You have all heard the classic female tale. Whether bleeding through your khaki uniform pants and your mom telling you, “You’re a woman now,” losing your virginity in the back of an old pick-up truck at summer camp, or becoming a mother after a seamless pregnancy and having your perfectly round-headed and healthy baby placed on your ready-to-breastfeed chest, you know these movie quality stories to be wildly uncommon. You instead, as resilient you are, guide yourself through the untold truth of femininity.
You throw away 100 tampons before knowing how to use one. You lose your virginity on a messy, confusing, and imperfect night and you experience birth in a deeply personal and courageous way that likely completely deviated from your best-laid birth plan. Yet, you, as a powerful and resourceful force of nature, figure it out. You talk to your friends, converse with the Google Search Bar, and overcome the unknown.
Welcome to Self-Taught, Blood + Milk’s newest column where we discuss how women teach themselves about their bodies—because we’ve all been failed by school courses, perplexed by movie scenes, and embarrassed by conversations with parents and peers.
For far too long, flawed systems and unrealistic media have depicted the female body—the female experience—as too skinny, too fat, too messy or neat, disgusting or pristine, but rarely the truth that lies between every extreme. In Self-Taught, we’ll share stories of how women uncovered flaws in systems, products, and lore, and taught themselves that there is a better way—and they deserve better.
While many of us spend time wondering if we are good enough, we know that our biggest critic is often ourselves. After leaving the beauty industry, Giselle La Pompe-Moore realized that self-acceptance did not come from using a certain service or product, but from recognizing the connection between her physical body and soul. After years of exploring meditation and crystals, La Pompe-Moore launched Project Ajna as a way to guide more women towards self-acceptance.
You have spoken out a lot about your struggle with anxiety. Can you talk to me about the role of meditation in your life and how it has allowed you to make the connection between your mind and body to ease that anxiety?
I’ve had anxiety attacks since I was 17 or 18 and these weekly attacks would last for hours. I would really feel the symptoms in my body. As a result of that, I never really thought it could be anxiety or linked to my mental health. My doctors in the UK just thought I had a parasite and couldn’t work out what it was. Then I moved to New York from London and I was still having these really bad physical symptoms so I saw a doctor. She recommended me to a therapist because she thought it might be anxiety.
This therapy session was about eight years ago, and she taught me a breathing meditation technique, which I’ve used ever since then. I’ve practiced meditation every single day and trained as a meditation teacher so I can share the benefits with others. I’ve really witnessed how it completely stops my anxiety. My symptoms of anxiety showed up in such a physical way, and it really helped me to understand just how strong the connection is between my mind and body and gave me a starting point for exploring how they can work together. Mediation has not only changed my mental health, but my spiritual practice has deepened so much by allowing my body the time and space for stillness.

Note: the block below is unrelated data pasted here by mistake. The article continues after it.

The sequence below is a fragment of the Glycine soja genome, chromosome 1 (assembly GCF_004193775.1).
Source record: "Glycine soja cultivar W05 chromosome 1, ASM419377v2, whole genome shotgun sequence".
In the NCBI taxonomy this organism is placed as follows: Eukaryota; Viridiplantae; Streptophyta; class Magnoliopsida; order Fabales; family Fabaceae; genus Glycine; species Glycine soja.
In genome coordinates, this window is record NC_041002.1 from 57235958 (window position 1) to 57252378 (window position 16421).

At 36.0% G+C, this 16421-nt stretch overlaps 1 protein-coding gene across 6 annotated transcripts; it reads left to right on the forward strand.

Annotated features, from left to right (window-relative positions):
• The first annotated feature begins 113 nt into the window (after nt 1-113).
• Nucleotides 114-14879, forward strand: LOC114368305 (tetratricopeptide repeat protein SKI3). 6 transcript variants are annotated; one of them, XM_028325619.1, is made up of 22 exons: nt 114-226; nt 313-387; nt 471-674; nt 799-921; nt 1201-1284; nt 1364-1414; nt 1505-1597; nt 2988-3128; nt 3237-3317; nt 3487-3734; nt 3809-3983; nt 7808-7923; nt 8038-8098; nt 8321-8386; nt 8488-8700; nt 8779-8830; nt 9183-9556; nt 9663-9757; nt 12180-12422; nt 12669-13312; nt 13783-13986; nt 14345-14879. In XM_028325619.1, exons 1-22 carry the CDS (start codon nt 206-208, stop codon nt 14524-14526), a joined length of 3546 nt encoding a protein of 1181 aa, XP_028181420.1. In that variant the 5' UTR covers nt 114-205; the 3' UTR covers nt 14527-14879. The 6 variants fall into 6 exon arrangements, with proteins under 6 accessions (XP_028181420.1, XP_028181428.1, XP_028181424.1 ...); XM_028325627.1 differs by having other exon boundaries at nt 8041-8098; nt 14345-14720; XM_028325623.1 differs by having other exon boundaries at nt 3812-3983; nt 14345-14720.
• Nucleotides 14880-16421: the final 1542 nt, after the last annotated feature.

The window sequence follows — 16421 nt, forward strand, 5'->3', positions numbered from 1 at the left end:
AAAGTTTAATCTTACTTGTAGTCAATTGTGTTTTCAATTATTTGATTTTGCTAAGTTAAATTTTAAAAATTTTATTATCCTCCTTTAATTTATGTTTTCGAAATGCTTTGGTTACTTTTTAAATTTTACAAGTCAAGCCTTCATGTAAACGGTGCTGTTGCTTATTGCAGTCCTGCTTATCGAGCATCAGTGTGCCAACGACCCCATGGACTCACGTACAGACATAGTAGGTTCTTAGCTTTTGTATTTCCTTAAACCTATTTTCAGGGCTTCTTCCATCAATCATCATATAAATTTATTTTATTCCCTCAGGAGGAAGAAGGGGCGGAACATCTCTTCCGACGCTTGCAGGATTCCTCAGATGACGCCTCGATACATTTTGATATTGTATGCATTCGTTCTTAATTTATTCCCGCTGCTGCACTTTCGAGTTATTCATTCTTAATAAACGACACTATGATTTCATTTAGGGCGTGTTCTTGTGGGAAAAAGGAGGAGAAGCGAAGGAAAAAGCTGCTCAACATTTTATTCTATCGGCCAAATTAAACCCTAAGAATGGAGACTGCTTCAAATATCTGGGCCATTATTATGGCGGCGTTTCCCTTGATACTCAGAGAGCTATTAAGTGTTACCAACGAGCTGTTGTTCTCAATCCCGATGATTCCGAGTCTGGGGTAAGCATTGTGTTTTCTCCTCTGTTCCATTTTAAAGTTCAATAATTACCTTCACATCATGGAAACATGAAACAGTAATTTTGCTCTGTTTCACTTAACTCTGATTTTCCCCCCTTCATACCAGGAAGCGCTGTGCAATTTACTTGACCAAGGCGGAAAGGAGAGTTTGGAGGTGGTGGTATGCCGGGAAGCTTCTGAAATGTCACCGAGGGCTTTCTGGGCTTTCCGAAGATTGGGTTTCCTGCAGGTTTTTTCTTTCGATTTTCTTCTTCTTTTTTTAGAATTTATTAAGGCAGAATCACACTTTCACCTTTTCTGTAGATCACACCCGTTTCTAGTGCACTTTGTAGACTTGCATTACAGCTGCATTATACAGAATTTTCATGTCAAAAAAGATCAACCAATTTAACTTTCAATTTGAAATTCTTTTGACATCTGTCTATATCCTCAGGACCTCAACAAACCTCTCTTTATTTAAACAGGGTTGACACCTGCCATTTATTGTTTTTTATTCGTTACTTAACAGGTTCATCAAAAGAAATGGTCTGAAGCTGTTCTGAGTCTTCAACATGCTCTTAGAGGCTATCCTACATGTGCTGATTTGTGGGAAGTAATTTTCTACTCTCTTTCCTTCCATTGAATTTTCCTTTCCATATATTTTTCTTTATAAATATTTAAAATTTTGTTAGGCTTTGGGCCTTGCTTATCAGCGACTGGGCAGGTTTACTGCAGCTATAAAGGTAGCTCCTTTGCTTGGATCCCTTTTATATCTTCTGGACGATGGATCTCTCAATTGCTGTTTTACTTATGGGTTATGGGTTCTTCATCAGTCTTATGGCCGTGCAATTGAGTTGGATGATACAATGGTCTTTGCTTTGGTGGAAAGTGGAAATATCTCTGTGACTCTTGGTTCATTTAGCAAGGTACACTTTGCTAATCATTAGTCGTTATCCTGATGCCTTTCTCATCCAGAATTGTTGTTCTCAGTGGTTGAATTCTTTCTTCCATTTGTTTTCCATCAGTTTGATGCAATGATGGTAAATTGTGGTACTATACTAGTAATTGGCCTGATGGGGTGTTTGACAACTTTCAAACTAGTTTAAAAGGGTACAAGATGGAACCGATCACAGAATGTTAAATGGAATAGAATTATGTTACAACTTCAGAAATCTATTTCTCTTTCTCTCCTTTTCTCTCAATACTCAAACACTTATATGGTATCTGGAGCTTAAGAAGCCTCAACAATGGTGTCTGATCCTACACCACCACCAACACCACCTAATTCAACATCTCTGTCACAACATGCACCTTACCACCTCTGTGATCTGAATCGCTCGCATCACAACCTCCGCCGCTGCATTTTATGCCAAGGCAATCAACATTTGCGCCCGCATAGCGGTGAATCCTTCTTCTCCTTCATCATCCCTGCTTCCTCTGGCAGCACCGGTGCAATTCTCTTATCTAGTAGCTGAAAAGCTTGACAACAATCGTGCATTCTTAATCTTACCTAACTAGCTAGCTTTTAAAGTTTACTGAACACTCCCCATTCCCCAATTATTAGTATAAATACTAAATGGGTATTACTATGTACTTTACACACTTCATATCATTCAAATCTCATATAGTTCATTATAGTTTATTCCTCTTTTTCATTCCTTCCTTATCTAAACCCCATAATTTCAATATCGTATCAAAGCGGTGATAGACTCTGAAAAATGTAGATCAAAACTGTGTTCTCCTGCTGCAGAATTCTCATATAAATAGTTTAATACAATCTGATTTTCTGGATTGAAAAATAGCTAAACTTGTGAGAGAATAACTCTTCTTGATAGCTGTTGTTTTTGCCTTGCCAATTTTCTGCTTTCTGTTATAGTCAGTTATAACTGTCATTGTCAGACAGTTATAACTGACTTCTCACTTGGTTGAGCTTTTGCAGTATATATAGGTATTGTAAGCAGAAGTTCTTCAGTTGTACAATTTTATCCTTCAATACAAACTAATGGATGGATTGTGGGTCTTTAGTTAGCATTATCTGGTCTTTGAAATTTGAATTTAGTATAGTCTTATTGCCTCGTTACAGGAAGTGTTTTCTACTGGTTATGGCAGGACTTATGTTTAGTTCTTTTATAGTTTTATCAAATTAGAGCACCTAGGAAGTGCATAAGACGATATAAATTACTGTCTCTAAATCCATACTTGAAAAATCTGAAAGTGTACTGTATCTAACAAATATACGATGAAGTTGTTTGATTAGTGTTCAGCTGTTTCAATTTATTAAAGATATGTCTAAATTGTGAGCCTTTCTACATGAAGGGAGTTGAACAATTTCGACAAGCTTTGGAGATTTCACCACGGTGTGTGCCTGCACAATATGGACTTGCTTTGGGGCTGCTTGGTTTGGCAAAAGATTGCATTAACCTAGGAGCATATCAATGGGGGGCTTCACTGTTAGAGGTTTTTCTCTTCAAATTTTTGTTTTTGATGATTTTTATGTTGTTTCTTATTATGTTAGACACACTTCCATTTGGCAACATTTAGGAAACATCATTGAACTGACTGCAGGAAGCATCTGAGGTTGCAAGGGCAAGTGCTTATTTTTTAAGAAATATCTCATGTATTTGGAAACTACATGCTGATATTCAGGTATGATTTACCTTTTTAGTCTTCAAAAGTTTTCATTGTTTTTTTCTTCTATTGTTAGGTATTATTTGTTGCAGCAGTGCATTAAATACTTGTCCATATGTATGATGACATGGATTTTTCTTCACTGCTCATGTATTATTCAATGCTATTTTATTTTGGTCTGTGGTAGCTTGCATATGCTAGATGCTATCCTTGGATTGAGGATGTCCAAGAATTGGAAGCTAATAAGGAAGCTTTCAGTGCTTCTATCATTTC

You said you got your first crystal when you were 11. What followed that first introduction as far as education and teaching yourself about holistic healing?
Since I was really small, my great aunt had a collection of mind, body, and soul books—everything from Oprah to all of the classics in that genre. I was about seven or eight, so I had no idea what the concepts were but the lessons really stuck with me and I was very open to New Age ideologies and the esoteric. When I got my first crystal, it was this exploration into believing and trusting that there is another world outside of what we can see around us. When I was about 15, I started looking at the Law of Attraction by trying to manifest things and create rituals for my own spiritual practice. I grew up in the Catholic Church so I wanted to see what it looked like to explore ideas beyond my faith. It was important for me to adopt new tools and practices as I entered into womanhood in order to reclaim my power and personal autonomy.
As a child, were you parents encouraging of holistic medicine or did you discover it on your own?
My mom is such a pillar of strength, as she’s so open-minded to everything I do and she has been incredibly supportive even though she has her own religious practices. She did her first spell with me last weekend, which was such a beautiful moment for us. My great grandmother, who was from Trinidad, was a healer, witch, and medicine woman. She used herbs in the same way that I do and people would go to her for fertility issues, so it’s a really important part of my ancestral line. It means so much to me to have this connection in my practice to my ancestors and for it to have been passed onto me. I have so much reverence and honor for this work as it’s a huge part of not only me but also my lineage.